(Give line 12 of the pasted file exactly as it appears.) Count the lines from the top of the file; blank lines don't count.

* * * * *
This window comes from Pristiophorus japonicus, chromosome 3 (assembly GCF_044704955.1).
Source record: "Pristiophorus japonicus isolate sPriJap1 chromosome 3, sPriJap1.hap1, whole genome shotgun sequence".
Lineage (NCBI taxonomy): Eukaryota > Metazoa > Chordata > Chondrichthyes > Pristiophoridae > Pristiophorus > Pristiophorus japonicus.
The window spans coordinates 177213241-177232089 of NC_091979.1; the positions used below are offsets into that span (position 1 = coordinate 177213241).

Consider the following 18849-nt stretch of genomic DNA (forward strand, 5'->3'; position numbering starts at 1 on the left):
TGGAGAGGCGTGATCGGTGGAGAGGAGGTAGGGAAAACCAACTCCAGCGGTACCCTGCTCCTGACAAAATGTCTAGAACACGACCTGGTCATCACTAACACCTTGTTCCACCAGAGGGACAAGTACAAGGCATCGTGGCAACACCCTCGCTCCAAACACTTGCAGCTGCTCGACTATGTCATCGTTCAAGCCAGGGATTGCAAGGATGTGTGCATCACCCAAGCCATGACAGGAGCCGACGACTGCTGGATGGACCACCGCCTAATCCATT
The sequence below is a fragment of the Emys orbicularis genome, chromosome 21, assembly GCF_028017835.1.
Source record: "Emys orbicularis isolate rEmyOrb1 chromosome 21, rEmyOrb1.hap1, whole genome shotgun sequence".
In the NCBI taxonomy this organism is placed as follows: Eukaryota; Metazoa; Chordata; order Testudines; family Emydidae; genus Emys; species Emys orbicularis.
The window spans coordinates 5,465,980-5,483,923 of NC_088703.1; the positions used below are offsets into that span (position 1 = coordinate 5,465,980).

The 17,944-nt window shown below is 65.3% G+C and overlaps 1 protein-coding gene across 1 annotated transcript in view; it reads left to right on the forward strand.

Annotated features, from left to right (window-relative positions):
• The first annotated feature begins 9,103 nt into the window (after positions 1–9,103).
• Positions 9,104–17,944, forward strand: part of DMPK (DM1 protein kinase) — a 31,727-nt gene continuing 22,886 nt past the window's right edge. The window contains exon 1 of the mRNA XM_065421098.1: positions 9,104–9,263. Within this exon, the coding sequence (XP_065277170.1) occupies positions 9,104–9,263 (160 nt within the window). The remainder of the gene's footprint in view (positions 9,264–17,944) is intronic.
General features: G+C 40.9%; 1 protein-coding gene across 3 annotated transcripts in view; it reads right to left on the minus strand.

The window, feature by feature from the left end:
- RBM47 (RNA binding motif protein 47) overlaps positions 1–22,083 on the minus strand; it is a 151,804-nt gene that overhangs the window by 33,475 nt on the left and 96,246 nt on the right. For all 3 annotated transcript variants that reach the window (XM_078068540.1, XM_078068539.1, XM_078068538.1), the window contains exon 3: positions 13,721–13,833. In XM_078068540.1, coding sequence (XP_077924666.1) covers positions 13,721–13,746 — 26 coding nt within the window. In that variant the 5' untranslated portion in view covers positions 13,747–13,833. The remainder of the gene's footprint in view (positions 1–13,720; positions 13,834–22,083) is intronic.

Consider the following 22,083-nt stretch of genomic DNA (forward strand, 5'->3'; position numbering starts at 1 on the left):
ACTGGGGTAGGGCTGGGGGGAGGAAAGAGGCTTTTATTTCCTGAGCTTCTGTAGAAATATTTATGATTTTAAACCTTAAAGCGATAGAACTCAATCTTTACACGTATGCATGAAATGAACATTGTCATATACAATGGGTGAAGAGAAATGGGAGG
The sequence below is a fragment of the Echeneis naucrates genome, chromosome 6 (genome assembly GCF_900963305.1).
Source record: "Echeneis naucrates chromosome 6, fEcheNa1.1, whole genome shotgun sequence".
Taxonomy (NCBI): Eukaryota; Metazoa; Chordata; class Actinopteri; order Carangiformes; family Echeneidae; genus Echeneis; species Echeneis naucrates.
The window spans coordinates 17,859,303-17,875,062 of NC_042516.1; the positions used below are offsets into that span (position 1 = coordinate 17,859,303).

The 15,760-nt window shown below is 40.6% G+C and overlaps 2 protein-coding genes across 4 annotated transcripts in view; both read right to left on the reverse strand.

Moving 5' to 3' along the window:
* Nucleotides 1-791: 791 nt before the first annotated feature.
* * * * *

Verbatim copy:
Annotated features, from left to right (window-relative positions):